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Why Congress Should Put the “Nutrition” Back in Nutrition Assistance

, senior analyst, Food and Environment

Despite messages of economic populism, the Trump administration and its Congressional enablers have not been kind to the millions of Americans who struggle to make ends meet. From attacks on affordable health insurance and a living wage to tax cuts for the wealthy and worker protection rollbacks, they’ve made clear where their allegiance lies.

Now, the nation’s leading food assistance program for low-income individuals and families is on the chopping block. As with so many other policy proposals, that would not just be cruel but also short-sighted, new research suggests.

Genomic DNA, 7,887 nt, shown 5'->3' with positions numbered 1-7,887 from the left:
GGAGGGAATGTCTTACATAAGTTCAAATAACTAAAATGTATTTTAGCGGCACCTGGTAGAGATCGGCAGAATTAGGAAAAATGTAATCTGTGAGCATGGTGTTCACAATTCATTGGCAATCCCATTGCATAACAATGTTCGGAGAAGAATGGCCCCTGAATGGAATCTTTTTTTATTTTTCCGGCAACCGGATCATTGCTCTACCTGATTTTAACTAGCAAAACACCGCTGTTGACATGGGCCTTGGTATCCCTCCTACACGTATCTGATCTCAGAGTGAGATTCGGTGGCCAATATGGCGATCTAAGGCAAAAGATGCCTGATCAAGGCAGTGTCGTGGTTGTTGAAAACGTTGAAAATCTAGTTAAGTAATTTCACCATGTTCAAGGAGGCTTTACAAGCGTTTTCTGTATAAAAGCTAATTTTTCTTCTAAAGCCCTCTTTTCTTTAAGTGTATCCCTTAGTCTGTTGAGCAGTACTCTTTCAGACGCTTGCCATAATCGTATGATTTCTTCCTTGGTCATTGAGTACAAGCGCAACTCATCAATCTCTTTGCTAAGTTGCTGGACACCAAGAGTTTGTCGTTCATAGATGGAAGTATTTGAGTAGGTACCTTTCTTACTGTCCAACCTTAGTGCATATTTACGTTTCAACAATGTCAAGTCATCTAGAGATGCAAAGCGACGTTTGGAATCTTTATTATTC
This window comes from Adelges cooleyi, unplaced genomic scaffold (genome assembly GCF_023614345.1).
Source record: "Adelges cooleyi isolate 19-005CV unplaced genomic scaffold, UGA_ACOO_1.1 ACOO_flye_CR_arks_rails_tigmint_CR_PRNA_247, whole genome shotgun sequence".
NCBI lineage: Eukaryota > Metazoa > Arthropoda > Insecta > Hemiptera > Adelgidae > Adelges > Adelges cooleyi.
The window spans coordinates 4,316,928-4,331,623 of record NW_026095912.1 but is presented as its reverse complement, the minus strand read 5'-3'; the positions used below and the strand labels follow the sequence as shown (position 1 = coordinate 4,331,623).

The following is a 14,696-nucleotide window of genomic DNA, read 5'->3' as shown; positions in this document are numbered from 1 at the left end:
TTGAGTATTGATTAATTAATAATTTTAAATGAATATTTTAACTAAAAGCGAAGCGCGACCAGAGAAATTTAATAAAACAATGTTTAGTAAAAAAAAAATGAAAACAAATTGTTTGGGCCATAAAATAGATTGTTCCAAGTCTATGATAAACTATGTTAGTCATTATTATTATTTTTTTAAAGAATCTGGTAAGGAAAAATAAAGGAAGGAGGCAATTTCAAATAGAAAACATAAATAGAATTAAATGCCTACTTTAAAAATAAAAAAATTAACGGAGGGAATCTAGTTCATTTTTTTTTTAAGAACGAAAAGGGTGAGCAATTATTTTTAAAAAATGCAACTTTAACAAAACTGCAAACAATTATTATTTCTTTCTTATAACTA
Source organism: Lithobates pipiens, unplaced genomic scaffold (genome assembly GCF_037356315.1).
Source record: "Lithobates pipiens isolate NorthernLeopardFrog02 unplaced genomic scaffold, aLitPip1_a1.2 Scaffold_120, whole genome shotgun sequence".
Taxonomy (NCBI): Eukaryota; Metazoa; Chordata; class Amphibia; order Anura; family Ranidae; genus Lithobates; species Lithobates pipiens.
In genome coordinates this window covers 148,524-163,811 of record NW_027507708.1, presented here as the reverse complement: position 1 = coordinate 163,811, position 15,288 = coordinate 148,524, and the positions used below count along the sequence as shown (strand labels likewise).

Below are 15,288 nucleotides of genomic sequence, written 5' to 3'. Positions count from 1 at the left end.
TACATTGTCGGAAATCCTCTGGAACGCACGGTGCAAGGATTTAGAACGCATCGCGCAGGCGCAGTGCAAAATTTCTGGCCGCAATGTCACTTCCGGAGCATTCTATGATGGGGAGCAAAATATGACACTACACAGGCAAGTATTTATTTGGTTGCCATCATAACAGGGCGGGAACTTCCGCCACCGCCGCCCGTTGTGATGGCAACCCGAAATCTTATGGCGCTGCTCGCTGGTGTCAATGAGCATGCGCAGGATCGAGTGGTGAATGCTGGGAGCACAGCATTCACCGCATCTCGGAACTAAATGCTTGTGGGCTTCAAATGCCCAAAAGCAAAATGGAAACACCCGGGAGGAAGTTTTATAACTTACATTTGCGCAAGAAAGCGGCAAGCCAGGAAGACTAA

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Photo: USDA
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Photo: Karen Perry Stillerman

Food and Farm Progress to be Thankful For

, senior analyst, Food and Environment

It seems like a million years since October 2008. That’s when author Michael Pollan published his open letter to the next “farmer-in-chief,” calling on the incoming president to take bold steps to transform the nation’s food system. The role of farmer-in-chief has been inhabited ever since by Barack Obama, and as his presidency winds down, some observers—including Pollan—have criticized the administration for not doing enough.

Others have tempered that assessment, arguing that the Obamas accomplished a lot in the food arena under tough circumstances, even though we have a long way to go. Personally, I agree with the latter view: we have quite a bit to be thankful for, in terms of concrete progress over the last eight years toward a healthier, fairer, more vibrant food system. Read more >

Photo: Karen Perry Stillerman
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